As the Gender and Sexual Equity Outreach Coordinator for the Associated Students (A.S.) Commission on Disability Equity (C.O.D.E.) and through her identity as a student with disabilities, Mekhlouf has the needs of students with disabilities at the heart of her campaign. The Nexus believes Mekhlouf’s personal experiences will inform their tenure with the empathy and understanding the position calls for. 

“As a disabled student myself, I’m often only catered to on a case-by-case basis, or depending on whether my professor wants to be nice to me, and that’s not really what I would consider equitable education,” they said. 

She touched on their goal of creating safeguards within courses such as allowing students to change their grading option and letting them drop classes without penalty to offer students accommodations, thereby creating a more equitable and positive learning environment. Furthermore, in their goal to erase social discrimination and stigma surrounding disability, Mekhlouf plans to champion bills for professors to get training on how to support disabled students.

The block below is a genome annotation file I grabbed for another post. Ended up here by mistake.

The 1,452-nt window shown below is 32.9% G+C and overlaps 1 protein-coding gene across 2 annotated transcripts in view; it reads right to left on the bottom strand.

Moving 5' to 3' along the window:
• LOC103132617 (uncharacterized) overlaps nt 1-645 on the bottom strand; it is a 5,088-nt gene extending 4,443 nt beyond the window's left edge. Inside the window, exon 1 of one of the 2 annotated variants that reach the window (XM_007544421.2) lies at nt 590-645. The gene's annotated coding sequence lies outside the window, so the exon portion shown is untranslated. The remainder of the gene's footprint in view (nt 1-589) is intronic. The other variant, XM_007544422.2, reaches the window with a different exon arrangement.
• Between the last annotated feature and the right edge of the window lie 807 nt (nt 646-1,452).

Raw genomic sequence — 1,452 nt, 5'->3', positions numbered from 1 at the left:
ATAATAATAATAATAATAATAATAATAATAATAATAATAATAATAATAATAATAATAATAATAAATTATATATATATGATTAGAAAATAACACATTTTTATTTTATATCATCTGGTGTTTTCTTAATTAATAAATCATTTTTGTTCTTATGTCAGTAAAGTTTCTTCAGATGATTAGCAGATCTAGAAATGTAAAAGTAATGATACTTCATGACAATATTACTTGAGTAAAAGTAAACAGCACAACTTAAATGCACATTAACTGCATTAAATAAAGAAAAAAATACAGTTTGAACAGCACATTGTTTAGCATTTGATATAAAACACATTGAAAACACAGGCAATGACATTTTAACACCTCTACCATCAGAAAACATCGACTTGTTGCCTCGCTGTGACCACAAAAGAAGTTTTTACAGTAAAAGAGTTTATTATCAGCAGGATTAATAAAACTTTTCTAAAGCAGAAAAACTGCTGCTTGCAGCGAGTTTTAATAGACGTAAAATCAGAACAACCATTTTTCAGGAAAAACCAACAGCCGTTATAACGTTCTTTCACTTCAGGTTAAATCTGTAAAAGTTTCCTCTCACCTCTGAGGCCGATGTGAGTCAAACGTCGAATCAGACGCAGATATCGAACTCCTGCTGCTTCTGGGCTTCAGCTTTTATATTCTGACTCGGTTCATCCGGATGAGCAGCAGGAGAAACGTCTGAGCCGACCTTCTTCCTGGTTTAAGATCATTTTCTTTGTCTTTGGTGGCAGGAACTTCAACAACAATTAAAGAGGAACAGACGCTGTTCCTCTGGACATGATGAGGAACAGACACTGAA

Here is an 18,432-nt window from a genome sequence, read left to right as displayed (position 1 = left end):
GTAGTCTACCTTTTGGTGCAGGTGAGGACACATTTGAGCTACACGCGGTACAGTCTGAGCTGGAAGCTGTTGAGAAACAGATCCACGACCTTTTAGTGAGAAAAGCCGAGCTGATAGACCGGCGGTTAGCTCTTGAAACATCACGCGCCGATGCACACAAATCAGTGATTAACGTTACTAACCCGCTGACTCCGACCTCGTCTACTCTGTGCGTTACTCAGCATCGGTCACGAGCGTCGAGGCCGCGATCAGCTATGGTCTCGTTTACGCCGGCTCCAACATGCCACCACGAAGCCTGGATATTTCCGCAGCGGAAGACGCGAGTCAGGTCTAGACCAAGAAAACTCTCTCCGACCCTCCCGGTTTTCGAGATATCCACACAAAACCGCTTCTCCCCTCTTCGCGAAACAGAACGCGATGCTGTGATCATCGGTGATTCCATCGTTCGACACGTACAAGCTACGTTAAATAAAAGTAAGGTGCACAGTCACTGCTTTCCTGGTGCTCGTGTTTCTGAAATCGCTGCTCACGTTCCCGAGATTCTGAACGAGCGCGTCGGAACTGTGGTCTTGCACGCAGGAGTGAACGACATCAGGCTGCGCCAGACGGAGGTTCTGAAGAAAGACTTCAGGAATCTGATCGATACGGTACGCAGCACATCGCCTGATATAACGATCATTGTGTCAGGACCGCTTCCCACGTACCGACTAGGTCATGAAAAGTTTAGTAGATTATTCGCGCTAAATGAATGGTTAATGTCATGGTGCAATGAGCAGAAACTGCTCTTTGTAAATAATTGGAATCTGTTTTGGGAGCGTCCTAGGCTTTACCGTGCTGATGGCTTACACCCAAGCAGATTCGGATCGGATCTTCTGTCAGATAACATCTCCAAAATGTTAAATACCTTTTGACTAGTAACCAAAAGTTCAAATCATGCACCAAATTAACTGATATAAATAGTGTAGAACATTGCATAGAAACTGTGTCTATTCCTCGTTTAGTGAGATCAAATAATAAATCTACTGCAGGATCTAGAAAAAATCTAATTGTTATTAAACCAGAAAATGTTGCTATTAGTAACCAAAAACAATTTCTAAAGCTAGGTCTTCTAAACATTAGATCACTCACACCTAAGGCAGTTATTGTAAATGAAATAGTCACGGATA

Through C.O.D.E., she has also worked to create community spaces for students with disabilities to discuss intersectionality, culture and the concerns of disabled students weekly. They’ve also worked with the Mauna Kea Protectors, Students for Justice in Palestine and the statewide Opportunity for All campaign. These existing relationships with grassroots organizing on campus would inform their approach with the EVPSA office. 

“It was just really an opportunity to speak with people and talk directly, not even just on an advocacy level,” Mekhlouf said. “I think that it’s important that I get to speak to different communities whose struggles that maybe I don’t understand or face every day but can relate to.”